In my previous blog post, I examined the prevalence of eye- and sight-related language in Alexander Kuprin’s “Liquid Sunshine.” While it is tempting to continue in that same vein and discuss the role of eyes in the context of Yevgeny Zamyatin’s We, I was even more drawn to the creative ways in which Zamyatin manipulates different forms of reflection—namely, mirrors and shadows—throughout the story. In a city made almost entirely of glass, many opportunities arise for individuals in the One State to observe each other’s behavior. Despite the preponderance of windows, however, characters rarely have access to mirrors and, consequently, access to reflective tools for introspection. The primary site containing mirrors is the Ancient House, the only location in the One State not entirely constructed out of transparent glass. When D-503 and I-330 first visit the Ancient House, they stop in front of a mirrored wardrobe door. Upon future visits to the Ancient House, they repeatedly make reference to the mirror, especially as it relates to I-330 and her eyes.
After D-503 and I-330 first begin their dalliance, D-503 begins to engage in reflective processes. During his first visit to the Ancient House, he sees himself reflected in I-330’s eyes and feels “unnatural and unlike [himself]” (Zamyatin, 27). He later describes how he “became glass. [He] saw—within [him]self” (56). Though D-503 views himself in a certain light, once he looks within himself, his self-perception fractures. He notes that there “were two of [him]. The former one, D-503, number D-503, and the other…” (56). The incompatibility of the rigid, rule-abiding pre-I-330 D-503 and the now-rebellious D-503 only becomes manifest after D-503 views himself as a makeshift mirror. This realization is soon followed up by another mirror-related event, wherein D-503 examines himself in a mirror and realizes, “for the first time in my life—yes, for the first time—I see myself clearly, sharply, consciously…and I know: he, with his straight eyebrows, is a stranger, alien to me, someone I am meeting for the first time in my life” (59-60). Again, only once D-503 glances in a mirror does the dissonance between his prior and present selves become evident. Mirrors, which are inherently reflective bodies, betray the disconnect between a person’s perceived and actual self. The act of engaging in both the literal and figurative reflective processes enables D-503 to comprehend the ways in which his insurrectionary transformation contravenes his past image as a devout member of the One State.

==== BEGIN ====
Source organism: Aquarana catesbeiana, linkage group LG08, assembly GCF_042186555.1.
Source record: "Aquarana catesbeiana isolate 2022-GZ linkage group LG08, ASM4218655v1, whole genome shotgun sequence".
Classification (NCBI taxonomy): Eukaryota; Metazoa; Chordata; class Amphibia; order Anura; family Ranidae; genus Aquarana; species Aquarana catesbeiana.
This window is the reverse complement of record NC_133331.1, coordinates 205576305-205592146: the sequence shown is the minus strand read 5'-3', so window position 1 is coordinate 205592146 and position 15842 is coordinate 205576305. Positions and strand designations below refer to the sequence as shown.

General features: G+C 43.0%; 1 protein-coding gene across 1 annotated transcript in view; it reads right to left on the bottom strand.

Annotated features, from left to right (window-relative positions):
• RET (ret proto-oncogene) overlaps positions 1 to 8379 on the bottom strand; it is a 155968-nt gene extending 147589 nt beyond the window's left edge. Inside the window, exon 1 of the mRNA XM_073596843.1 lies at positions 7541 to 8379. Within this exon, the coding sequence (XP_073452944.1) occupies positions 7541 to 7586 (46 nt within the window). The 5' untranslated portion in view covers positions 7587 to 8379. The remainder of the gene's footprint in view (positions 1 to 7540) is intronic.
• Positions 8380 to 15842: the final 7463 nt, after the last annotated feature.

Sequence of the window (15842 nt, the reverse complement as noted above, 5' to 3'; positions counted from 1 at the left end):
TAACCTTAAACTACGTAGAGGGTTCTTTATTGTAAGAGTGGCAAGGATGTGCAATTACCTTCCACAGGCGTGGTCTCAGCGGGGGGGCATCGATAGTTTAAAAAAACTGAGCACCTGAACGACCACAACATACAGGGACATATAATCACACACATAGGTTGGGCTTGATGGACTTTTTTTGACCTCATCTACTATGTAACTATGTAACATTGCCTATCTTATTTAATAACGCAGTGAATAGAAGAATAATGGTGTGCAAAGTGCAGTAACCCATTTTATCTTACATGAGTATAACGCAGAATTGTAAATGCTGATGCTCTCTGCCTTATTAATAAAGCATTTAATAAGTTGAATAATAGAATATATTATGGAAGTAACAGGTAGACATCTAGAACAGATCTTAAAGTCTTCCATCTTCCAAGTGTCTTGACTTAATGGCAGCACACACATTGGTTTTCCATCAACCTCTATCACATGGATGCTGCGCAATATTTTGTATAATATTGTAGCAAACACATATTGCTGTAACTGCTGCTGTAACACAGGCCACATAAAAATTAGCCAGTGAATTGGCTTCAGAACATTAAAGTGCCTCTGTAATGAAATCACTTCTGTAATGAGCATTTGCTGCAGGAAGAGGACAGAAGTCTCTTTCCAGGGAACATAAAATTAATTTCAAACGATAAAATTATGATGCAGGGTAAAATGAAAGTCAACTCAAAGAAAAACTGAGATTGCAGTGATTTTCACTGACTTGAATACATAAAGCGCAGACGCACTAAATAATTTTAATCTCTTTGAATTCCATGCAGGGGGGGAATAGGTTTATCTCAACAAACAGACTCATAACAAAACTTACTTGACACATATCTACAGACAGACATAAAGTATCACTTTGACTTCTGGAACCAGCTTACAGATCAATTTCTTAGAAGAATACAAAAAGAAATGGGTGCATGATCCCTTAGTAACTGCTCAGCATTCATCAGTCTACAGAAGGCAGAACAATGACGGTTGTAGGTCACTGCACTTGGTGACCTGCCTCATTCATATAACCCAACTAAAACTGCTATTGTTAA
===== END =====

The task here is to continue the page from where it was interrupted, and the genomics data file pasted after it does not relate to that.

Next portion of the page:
While the presence of mirrors in the novel empowers characters to understand more about incongruities in their worldviews and self-concepts, shadows obscure some of the malevolent forces invading the One State. Because shadows are a form of darkness contingent on reflection from light, they seem to have an inverse relationship to reflection than do mirrors. After D-503 begins to feel paranoid about his involvement with I-330, he envisions that S-4711 is his “gray-blue, two-dimensional shadow” (86), a ubiquitous and sinister force that accompanies him wherever he goes. In addition, D-503 refers to his dreaded √-1 and other irrational formulas as “fantastic, prickly shadows” (101) whose presence is not readily apparent but whose effects are easily felt. As the revolution draws closer, D-503 even tells I-330 that he is certain that “tomorrow there will be no shadows. No man, no object will cast a shadow….The sun will shine through everything” (183). Shadows, despite their relationship to reflection, appear far more menacing than their mirrored counterparts. However, a far more detailed analysis of the mentions of shadows throughout the novel could provide more insight into how they function throughout the story.